Pumpkins by us, circa 2012
To celebrate Halloween, and to reward myself for a week of working on some very dense material for my day job, I’ve decided to leave books and writing aside for a moment and look at my favorite Halloween movies (and there’s one written piece thrown in for good measure).
This is sort of an odd list for me to generate. For the most part, I don’t enjoy the horror genre. I tend to find it upsetting. I over-empathize with the characters. Instead of feeling titillated, I wind up reflecting on true stories of random horrible acts of violence, and well, it’s terribly unpleasant. There are exceptions though, especially when there’s a layer of self-commentary (Cabin in the Woods) or there’s political commentary (name your favorite zombie movie, and I’m sure it’s got some).
I also don’t like to think of death as something scary, or of ghosts as evil. I think of the people I love who will one day die, and of people I have loved who have already passed away, and I just don’t find any joy in imagining them in any kind of torment, or as any agent of torment (as in stories of hauntings). I love cemeteries, because I love to think about the stories that all of the people there have left behind. I’ve been told that this is strange, but I find them peaceful.
But this is what Halloween is meant to be about – remembering the dead, even honoring death itself. Our tradition has roots in Samhain, a festival in celebration of the end of the year, the death of the summer and the beginning of winter. Autumn is a time when death is beautiful – the leaves are the most brilliant just before they wither and fall. Samhain is a time when the barrier between the living and the dead is permeable, and the dead are giving a place at the feast. It also has roots in the Christian All Saints’ Day, wherein the living form spiritual bonds with dead who suffer purgatory, and the dead who are in heaven.
Ghoulish, perhaps, but villainous and terrible? Not unless the dead in question was villainous and terrible in life, please.
So my list won’t include the scariest or most original selection of movies out there (Reader’s Digest can help you out there), but there are many, many stories that don’t push my general squeamishness too far while still capturing the spirit of Halloween. These are my five favorites:
1) Tim Burton’s Nightmare Before Christmas. Not only is this a brilliant example of storytelling, but it has everything you could want in a holiday movie – including another holiday. Christmas is my favorite (ultimate hygge time), and this movie gives me a chance to secretly start cultivating my yuletide cheer a bit early, thus tempering my insatiable Christmas desire long enough to let me enjoy the Fall holidays first.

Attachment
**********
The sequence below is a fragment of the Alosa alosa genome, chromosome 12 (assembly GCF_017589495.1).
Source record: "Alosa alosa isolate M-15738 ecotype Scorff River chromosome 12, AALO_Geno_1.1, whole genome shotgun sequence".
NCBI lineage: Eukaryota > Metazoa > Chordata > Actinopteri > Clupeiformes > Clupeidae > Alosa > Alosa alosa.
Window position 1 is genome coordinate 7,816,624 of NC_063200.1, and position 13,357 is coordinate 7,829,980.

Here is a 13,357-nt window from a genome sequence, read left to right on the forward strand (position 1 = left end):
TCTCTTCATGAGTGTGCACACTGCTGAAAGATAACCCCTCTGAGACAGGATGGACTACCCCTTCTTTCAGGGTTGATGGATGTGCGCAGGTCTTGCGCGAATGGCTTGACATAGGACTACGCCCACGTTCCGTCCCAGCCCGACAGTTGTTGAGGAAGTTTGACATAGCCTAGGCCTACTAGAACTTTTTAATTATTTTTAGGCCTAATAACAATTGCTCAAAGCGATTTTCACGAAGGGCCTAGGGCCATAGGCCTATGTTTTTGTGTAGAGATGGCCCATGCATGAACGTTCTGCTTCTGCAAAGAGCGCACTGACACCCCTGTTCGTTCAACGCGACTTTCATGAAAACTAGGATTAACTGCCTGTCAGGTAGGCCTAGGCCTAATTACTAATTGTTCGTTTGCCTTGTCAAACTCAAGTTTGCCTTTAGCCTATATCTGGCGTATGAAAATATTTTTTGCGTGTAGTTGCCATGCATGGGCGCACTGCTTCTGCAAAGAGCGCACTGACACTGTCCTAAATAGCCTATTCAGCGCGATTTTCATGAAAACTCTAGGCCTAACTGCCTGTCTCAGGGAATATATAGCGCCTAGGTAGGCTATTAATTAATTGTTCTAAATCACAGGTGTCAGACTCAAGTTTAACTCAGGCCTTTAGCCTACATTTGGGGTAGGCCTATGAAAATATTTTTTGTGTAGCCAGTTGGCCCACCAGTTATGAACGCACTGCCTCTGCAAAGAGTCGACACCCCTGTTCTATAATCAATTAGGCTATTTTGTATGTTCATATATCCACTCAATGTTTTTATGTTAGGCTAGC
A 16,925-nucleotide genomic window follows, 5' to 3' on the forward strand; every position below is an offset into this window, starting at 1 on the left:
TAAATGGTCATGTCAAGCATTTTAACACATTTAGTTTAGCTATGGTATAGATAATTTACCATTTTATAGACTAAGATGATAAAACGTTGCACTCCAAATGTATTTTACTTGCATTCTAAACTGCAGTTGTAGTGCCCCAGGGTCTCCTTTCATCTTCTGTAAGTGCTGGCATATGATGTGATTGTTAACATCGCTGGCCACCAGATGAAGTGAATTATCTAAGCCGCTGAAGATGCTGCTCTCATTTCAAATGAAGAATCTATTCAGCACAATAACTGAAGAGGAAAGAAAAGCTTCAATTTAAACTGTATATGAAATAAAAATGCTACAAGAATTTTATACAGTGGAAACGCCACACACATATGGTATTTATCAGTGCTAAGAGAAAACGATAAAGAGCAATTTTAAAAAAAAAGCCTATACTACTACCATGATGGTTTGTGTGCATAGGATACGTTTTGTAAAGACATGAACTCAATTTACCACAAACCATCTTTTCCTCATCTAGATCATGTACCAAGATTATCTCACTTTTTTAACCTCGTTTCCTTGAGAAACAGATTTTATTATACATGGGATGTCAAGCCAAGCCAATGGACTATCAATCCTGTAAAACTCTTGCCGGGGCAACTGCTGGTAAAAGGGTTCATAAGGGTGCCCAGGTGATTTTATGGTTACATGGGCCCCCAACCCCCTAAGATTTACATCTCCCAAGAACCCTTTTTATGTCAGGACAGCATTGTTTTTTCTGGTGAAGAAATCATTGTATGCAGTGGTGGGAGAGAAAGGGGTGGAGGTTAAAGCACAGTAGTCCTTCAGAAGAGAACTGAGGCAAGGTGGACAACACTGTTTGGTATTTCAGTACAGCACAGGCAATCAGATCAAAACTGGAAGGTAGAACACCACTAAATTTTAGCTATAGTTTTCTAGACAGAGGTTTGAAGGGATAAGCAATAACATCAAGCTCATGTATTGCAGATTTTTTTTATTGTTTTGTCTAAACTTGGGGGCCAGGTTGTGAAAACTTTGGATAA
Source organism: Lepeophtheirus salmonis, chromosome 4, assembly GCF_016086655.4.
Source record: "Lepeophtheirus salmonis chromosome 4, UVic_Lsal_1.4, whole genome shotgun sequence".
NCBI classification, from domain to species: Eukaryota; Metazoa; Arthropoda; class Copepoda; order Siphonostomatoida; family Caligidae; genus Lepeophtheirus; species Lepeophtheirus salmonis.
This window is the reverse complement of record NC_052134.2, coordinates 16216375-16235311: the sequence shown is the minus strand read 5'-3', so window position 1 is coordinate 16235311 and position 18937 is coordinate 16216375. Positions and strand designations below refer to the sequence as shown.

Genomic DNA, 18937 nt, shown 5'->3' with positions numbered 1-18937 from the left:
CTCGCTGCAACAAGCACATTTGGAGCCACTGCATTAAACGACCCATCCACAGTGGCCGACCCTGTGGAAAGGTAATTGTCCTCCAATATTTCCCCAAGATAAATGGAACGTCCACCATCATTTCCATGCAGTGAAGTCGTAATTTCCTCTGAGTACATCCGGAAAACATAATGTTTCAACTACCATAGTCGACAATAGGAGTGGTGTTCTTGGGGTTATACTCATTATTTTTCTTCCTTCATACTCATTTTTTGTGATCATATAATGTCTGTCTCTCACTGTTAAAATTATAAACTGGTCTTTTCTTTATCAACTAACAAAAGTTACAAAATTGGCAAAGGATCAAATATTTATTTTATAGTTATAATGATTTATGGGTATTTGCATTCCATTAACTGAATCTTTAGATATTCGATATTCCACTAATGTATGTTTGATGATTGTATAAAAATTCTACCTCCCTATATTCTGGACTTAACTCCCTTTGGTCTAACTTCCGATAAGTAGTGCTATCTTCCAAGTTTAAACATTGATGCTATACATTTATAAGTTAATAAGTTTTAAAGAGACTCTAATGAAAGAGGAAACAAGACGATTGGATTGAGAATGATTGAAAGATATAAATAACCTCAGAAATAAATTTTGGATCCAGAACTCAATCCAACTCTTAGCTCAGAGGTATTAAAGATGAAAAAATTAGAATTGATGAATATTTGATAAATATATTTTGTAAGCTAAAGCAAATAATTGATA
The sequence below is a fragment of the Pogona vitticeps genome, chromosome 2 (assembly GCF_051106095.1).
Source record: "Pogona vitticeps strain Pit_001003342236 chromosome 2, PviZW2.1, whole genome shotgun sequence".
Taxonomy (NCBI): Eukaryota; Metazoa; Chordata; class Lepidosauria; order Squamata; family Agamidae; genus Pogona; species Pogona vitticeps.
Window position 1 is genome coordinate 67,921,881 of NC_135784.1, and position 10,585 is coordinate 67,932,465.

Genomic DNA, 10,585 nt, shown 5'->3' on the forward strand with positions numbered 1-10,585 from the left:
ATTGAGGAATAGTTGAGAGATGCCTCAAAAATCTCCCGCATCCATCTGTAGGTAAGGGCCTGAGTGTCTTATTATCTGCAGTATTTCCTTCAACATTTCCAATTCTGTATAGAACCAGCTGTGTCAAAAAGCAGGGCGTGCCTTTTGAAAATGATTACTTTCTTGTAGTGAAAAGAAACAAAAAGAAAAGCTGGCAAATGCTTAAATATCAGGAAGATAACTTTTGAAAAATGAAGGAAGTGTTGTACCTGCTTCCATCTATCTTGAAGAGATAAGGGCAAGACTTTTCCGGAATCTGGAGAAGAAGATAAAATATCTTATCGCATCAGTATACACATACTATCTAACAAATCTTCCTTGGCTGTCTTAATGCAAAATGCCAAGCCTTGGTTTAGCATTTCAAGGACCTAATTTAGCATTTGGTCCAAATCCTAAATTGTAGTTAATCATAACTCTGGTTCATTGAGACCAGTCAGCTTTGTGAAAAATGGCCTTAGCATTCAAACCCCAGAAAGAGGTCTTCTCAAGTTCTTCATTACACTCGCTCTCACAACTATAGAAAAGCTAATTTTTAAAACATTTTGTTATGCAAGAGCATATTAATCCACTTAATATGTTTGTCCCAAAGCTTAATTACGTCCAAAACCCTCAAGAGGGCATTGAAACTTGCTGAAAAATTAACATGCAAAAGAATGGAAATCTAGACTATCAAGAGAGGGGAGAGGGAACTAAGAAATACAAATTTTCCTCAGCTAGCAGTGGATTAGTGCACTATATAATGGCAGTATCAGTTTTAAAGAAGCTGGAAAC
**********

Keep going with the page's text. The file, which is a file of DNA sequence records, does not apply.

2) Tim Burton’s Sleepy Hollow. This is a masterpiece. Don’t expect a serious horror film, or else you’ll never make heads or tails of it. It’s take on the gruesome is comic, fun, and kind of beautiful. And you know – Johnny Depp with gadgets, Christina Ricci in a hoop skirt, and delightful autumnal scenery.
3) The Shadow of the Vampire. Willem Dafoe and John Malkovich amaze me in this, and it’s incredibly scary. Like, legitimately it frightens me, and I enjoy it, because it always makes me reflect on the vampiric power of film. It really sucks me in, you know? Pair it with Nosferatu for an excellent evening in.
4) Donnie Darko. This is sad, triumphant and thought-provoking all at once, and it always sends me to my homemade VHS of Harvey, which I taped off of Turner Classic Movies on a VCR. Because I am from the past, and I really, really want to read that time-travel book.
5) Teig O’Kane and the Corpse, as found in W.B. Yeats’ Fairy and Folk Tales of the Irish Peasantry, translated by Douglas Hyde. This is the one that isn’t a movie, though I would love to see it adapted into a short film. It’s deliciously ghoulish, spooky, traffics in both fairies and ghosts, and says something about both death and life. It’s a wonderful campfire read for any season, but I especially like it when its chilly out. It’s a perfect Samhain tale. You can find this tale here, but I recommend getting the book so you can take it with you to travel.
I make no apologies for my puns. It’s a holiday, after all.
- Merry Samhain & Happy Halloween (springwolf.net)
- Top spooky ancient Irish myths surrounding Halloween (irishcentral.com)